While this is not explicitly a journalism class, it does have -- as I tell the students -- "journalistic DNA" in that is is about collecting, processing, understanding, and presenting information in a coherent narrative or story. The general focus of the class is on multimedia storytelling, especially using various elements of a nonlinear online presentation (text, audio, video, still photos, multimedia combinations, curation) to tell complete and coherent stories. That's a skill that applies to modern journalism, public relations, and a wide variety of other media communication practices.
So, what I decided to do for this month's Carnival was to crowdsource my response, by holding a little blog carnival of my own within the class.
An ongoing class assignment is to write blog posts each week about social media/digital media/digital journalism topics. Generally the students are responsible for selecting topics of their own posts, usually looking at sources such as Mashable, GigaOm and the like for inspiration and ideas to blog about. Often, multiple students have selected the same topic; for instance, during the week of the SOPA/PIPA online protests several students chose to write about that.
But having blog replies to a specific question was something we had not done before, and the students generated some thoughtful and interesting responses in the assignment.
Two trends that were repeatedly identified as affecting journalism were greater use of Twitter by journalists, greater distribution of news content via mobile devices, and of course the combination of those two trends. While use of Twitter and mobile are already well established in journalism, students' comments mostly addressed where they think these trends will go and what the implications will be:
"People will simply rely on their Twitter feeds for accurate, up to date information from reputable sources. I am not saying that the need for full, in-depth articles is being replaced, but the method that we are being routed to these articles is going to change." -- Brett Vergara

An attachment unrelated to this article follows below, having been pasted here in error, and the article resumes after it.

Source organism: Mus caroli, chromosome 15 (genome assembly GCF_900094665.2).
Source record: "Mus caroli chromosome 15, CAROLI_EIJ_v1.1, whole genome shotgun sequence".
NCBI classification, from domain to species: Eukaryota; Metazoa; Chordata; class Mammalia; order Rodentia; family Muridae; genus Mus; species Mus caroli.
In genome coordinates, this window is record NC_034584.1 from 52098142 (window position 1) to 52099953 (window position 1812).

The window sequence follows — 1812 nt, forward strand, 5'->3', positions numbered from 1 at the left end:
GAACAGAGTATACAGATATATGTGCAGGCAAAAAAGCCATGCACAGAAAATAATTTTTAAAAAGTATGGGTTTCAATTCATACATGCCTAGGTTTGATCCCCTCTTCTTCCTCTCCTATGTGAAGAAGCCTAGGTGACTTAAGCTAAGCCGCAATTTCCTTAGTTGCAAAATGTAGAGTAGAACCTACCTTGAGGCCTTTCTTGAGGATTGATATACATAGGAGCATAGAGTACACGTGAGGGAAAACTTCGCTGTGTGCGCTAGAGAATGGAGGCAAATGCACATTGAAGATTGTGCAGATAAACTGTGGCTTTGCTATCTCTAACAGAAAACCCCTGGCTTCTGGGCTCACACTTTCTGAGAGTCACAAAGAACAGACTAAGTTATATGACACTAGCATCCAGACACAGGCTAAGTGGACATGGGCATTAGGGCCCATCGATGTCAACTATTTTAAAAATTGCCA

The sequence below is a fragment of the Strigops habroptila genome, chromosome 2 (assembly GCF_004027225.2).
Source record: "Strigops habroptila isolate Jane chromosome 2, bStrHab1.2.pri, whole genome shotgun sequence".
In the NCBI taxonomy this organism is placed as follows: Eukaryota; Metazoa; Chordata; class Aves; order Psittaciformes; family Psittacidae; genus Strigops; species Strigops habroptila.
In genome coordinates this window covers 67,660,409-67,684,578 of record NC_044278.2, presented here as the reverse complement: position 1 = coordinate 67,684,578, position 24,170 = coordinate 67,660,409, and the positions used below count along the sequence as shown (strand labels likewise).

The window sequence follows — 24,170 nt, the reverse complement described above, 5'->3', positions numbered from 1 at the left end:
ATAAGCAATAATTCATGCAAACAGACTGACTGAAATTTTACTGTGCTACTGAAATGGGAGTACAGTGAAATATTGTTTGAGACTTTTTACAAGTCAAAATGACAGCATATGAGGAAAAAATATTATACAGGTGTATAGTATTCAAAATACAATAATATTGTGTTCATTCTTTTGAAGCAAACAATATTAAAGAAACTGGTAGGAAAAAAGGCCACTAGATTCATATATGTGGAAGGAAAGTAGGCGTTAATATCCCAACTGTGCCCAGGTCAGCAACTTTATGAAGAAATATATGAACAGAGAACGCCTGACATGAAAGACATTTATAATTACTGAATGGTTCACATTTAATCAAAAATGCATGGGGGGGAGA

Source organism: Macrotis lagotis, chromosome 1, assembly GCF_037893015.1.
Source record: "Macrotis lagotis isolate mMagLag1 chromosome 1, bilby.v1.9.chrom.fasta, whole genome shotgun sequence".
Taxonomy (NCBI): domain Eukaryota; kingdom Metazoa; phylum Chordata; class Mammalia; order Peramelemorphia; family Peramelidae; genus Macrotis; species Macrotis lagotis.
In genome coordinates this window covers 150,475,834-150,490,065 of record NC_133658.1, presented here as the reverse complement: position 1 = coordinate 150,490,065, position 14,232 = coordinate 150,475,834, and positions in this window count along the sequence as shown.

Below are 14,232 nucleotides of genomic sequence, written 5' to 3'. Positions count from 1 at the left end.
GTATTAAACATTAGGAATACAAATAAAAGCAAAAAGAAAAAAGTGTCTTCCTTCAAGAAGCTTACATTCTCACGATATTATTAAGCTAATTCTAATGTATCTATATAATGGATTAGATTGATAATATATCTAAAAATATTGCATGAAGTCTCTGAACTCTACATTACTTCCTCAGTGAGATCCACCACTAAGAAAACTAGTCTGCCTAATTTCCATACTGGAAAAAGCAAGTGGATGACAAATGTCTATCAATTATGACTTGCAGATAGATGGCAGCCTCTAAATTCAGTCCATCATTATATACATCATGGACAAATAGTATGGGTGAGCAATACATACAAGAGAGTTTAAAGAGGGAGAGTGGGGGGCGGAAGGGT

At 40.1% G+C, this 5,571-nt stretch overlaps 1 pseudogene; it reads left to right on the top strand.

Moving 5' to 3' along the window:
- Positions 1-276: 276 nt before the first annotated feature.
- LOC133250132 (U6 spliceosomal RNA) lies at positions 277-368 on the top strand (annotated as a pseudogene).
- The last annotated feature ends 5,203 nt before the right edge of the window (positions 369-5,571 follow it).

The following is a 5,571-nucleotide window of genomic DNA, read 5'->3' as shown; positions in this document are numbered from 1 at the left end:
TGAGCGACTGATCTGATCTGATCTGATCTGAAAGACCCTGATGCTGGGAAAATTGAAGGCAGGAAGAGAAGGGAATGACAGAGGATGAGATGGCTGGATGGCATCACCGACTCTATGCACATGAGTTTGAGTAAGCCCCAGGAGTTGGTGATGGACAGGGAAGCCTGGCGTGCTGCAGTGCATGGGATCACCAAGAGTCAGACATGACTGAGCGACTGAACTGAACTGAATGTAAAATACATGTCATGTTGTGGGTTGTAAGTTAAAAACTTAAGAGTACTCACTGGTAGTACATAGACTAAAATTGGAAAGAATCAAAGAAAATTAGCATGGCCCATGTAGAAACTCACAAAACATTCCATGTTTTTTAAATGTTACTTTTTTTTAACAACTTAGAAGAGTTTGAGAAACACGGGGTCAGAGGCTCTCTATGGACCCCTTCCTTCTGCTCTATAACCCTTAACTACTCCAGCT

"The impact (mobile devices) will have on journalism as a whole is a continuation of the movement away from the traditional means such as magazines and newspapers. Journalists will have to adapt their presentation style to fit digital mediums and to be able to be easily read on tablets and smart phones." -- Matt Sosenko
"I believe that Twitter and smartphones are where journalism is headed. It just makes things much simpler and easier as our lives become more fast-paced and we have more of a need for quick news right at our fingertips!" -- Krista Pilla
But going mobile has a down side, as another student pointed out:
"The problem is, the screen is so small that it doesn't fit an article in the window like it would if it was a computer. Because of this journalists have to change the way they write articles. They need to be shorter, and more to the point. This does not mean to get rid of all the details. In fact, only the most important information should be in an article or blog. Without the filler it makes it much easier for smart phone users to read articles on their phone." -- Kyle Marzola
The potential for aggregation through services such as Storify and Pinterest was mentioned by some students as well
"I think that journalists can definitely use this application (Pinterest) . They can make posts of their own using this site. It will be different from the work they are used to but every job and career requires advances in technology. I think it’s a great system to use and I hope that this site stays high in the social media market." -- Sarah Grabar
Finally, taking an even deeper step back from the tools to their implications, one student noted that the evolution of how news is presented has raised the bar for news literacy on the part of the audience.
More people, especially young ones, he said:
"get most of their news online and from social media sites. While this may seem harmless, it is putting in place a massive assumption: that readers will be able to recognize the difference between a company’s PR team, a group of advertisers or a news story. Those uneducated in the field of communication might take the information linked to by a company with just as much trust as a news organization trying to expose that same company’s lies or misdeeds. In the long run, it means a heavier burden on journalists. Not only do they need to grab the attention of potential readers, they also need to remind the readers of who they are and what their position in the media world is." -- Nick Donovan
These students are, of course, the next generation of news consumers and -- some of them -- news producers. That makes their views especially relevant to this topic of the future of news and technology's implications on that future.